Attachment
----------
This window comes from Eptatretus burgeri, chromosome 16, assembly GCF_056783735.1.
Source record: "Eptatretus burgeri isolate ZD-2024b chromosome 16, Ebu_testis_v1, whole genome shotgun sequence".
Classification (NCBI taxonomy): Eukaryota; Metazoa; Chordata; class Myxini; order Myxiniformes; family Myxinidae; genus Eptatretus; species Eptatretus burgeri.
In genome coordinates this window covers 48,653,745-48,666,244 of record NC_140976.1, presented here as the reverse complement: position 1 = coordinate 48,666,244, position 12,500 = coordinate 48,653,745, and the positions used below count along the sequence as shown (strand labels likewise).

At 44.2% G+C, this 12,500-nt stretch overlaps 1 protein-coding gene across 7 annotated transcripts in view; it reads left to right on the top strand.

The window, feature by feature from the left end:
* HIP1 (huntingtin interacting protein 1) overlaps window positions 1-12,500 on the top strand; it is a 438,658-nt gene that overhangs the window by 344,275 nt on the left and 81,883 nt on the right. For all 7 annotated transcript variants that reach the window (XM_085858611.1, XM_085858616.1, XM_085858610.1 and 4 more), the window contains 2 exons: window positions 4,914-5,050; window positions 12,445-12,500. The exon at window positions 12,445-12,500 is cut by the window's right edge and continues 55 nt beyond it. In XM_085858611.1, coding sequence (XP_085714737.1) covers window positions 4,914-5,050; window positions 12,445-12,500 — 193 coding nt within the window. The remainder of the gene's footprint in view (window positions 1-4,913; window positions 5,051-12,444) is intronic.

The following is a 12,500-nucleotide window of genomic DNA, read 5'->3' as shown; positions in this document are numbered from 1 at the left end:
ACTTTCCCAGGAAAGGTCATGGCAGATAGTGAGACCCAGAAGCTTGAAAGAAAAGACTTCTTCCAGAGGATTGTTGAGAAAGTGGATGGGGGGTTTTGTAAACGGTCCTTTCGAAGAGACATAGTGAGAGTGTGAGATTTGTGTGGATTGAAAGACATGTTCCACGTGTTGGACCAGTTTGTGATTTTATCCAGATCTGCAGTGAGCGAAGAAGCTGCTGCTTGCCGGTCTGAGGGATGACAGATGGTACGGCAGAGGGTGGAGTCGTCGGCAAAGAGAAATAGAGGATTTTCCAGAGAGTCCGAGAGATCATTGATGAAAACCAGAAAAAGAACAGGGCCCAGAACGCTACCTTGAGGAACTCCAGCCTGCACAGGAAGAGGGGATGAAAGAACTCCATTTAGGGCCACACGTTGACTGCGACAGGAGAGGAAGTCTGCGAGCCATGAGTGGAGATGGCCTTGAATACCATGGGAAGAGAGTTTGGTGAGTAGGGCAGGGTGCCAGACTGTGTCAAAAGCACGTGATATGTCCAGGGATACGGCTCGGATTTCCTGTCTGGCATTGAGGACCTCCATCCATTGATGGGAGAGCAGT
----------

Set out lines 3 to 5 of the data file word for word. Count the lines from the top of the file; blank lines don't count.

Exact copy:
Classification (NCBI taxonomy): Eukaryota; Metazoa; Chordata; class Myxini; order Myxiniformes; family Myxinidae; genus Eptatretus; species Eptatretus burgeri.
In genome coordinates this window covers 48,653,745-48,666,244 of record NC_140976.1, presented here as the reverse complement: position 1 = coordinate 48,666,244, position 12,500 = coordinate 48,653,745, and the positions used below count along the sequence as shown (strand labels likewise).

At 44.2% G+C, this 12,500-nt stretch overlaps 1 protein-coding gene across 7 annotated transcripts in view; it reads left to right on the top strand.